Speaking through a translator, Perez told the audience that her son was beaten up once, and she was afraid to call the police to report the crime. "Will they help me, or will they detain me and deport me?" she wondered.

"My decision was to not call because I didn’t trust the police," she said.

"We want to be able to go out and ask for help when we are in danger," Perez said of undocumented women. "We want reform for everybody, we don’t want to exclude anybody."


Forum organizers urged people to call Brown’s office at (916) 445-2841 and ask him to sign the TRUST Act, AB 4, into law.

Copyright Bay Area Reporter. For more articles from San Francisco's largest GLBT newspaper, visit www.ebar.com

Comments

  • Anonymous, 2013-09-25 05:38:14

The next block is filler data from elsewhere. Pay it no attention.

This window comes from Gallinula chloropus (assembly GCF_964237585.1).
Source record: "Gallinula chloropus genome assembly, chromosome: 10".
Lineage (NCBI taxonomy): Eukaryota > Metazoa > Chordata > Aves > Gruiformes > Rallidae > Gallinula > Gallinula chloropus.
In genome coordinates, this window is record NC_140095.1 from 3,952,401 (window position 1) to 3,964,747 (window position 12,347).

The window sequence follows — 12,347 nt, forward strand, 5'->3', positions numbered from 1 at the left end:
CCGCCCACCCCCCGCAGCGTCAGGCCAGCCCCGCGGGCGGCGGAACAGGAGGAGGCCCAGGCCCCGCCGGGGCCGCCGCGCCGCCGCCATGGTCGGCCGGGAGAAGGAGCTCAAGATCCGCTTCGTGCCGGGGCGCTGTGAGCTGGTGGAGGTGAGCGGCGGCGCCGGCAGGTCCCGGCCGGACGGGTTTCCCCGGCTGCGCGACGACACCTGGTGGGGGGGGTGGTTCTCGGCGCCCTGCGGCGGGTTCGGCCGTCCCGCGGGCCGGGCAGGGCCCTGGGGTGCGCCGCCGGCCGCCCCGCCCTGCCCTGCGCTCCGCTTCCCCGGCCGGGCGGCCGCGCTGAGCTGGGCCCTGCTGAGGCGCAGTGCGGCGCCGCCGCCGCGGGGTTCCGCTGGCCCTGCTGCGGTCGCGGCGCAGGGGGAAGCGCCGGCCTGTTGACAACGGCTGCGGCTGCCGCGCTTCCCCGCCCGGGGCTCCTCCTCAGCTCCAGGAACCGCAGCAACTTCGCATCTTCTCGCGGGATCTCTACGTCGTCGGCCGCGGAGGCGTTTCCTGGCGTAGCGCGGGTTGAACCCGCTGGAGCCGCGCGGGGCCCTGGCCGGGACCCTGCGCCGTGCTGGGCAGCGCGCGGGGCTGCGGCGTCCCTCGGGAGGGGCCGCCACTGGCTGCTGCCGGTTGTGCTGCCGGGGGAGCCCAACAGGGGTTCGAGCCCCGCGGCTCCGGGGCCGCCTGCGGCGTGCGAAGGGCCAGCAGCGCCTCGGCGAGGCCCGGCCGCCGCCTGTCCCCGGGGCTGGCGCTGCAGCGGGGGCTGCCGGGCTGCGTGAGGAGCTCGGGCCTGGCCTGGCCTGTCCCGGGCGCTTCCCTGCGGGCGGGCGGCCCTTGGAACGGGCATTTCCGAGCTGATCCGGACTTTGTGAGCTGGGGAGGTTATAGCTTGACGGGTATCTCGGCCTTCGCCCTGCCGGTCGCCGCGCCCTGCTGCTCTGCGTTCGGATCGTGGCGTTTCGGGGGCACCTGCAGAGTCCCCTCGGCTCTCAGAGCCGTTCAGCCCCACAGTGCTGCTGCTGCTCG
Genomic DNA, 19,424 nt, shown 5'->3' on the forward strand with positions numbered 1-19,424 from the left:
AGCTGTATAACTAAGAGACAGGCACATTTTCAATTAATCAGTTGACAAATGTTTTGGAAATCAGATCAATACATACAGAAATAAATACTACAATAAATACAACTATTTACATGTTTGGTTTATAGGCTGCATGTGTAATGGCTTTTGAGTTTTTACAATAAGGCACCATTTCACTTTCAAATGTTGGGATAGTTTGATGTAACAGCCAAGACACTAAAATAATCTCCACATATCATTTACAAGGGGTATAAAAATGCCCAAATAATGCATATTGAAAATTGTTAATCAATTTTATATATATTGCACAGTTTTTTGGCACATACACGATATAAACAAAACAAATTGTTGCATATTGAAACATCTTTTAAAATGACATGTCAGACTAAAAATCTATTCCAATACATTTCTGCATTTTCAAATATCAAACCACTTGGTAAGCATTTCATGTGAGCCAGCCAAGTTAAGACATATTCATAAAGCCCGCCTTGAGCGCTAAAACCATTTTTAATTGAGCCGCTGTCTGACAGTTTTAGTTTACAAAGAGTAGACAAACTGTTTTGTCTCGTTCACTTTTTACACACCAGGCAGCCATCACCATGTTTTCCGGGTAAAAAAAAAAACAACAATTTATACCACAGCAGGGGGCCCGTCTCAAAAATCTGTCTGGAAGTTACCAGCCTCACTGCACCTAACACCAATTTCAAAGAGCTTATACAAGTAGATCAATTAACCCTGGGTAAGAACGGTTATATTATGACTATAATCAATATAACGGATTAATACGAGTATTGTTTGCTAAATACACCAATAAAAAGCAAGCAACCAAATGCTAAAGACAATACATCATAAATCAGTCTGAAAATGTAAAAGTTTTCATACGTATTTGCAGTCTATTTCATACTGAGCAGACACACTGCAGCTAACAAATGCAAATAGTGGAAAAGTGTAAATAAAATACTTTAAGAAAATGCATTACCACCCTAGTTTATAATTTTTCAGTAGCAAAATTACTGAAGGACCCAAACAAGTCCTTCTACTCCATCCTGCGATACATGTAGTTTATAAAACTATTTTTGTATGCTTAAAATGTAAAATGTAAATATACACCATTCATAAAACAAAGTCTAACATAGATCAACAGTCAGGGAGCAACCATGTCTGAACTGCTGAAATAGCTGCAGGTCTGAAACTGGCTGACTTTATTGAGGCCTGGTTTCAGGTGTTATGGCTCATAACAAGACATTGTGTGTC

Whilst it’s truly wonderful to see so many couples getting the right to live in the US together, legally under Federal Law, bi-national couples that is. It could be strongly argued that doma affected bi-national couples in the most extreme and harsh ways. It saddnes us to see that very little, if any coverage has been made for couples who were forced into exile solely because of doma sect. 3. Sure you saw some examples of it where the US spouse chose to go and live in the foreign spouses country, where hopely they had some form of legal right to live there together, places like Canada, Australia, the UK and much of EU Europe provided such temporary relief to these exiles from America. However, some of us were not that lucky, whilst people were affected by things like taxes, hospital visitation rights etc we were stripped of everything from the house we lived in to our careers, our jobs, our family and spat into an oblivion of running around the world trying to find a "legal" place to give us exile. After spending in excess of $100K on Doma and it’s effects, it rendered us into a desperate couple going from town to town, country to country and being finally homeless, and having to rely on a charity to support us. Doma not only took away our freedom, it caused us emotional anguish that only some may know, it caused us illness, it shattered parts of our family, and quite nearly actually killed us. It was like a very slow murder, and we don’t say that lightly - that and then being caught up in the mind blowing bureaucracy that sadly even infiltrated the very equal rights groups that were supposed to be helping people like us, you’ll notice that tons of them all of a sudden popped up as soon as Doma became headlines. This made is increasingly difficult to sift through them all to find the genuine groups, who actually knew what they were doing. Then you have the Attorneys, 5 later and only one who was an honest good person, the rest took us for a ride and totally preyed on our vulnerability. Finally the cherry on the top was that the foreign spouses forced out of the US solely because no relief could be sought under Doma were issued with 10 year bars. Now whilst everyone rightfully celebrates the victory against sect. 3 of doma, USCIS and ICE have yet to remove such bars that were caused by doma, even AFTER it’s no longer law... nor have we seen any equal rights group or official bring light to that extremely unjust fact, considering there were many couples who were forced into exile before he doma momentum and fight came to an end, one would think that we would’ve been first in line and others like us, but no, we weren’t, we are forced to apply for ridiculous things like the very rarely granted "Humanitarian Parole" or "Hardship Waivers" and forced to deal with exceptionally long processing times only often to get such requests denied because they land up in some ICE officials hands who has no clue what his doing. So yes you are correct DOMA is not dead, for many of us, and whilst couples rightly celebrate back home, we try to assess how we get healthcare, how we find our next weeks sanity, how we get treated for PTSD, whilst being "illegal" in yet another country. There is a way home, but it takes a very long te and is filled with so much messy bureaucracy when in fact we should’ve been "allowed" home months ago. After almost 3 years in exile and almost 10 yeas fighting doma, you can surely understand that we have no victory to celebrate, just yet.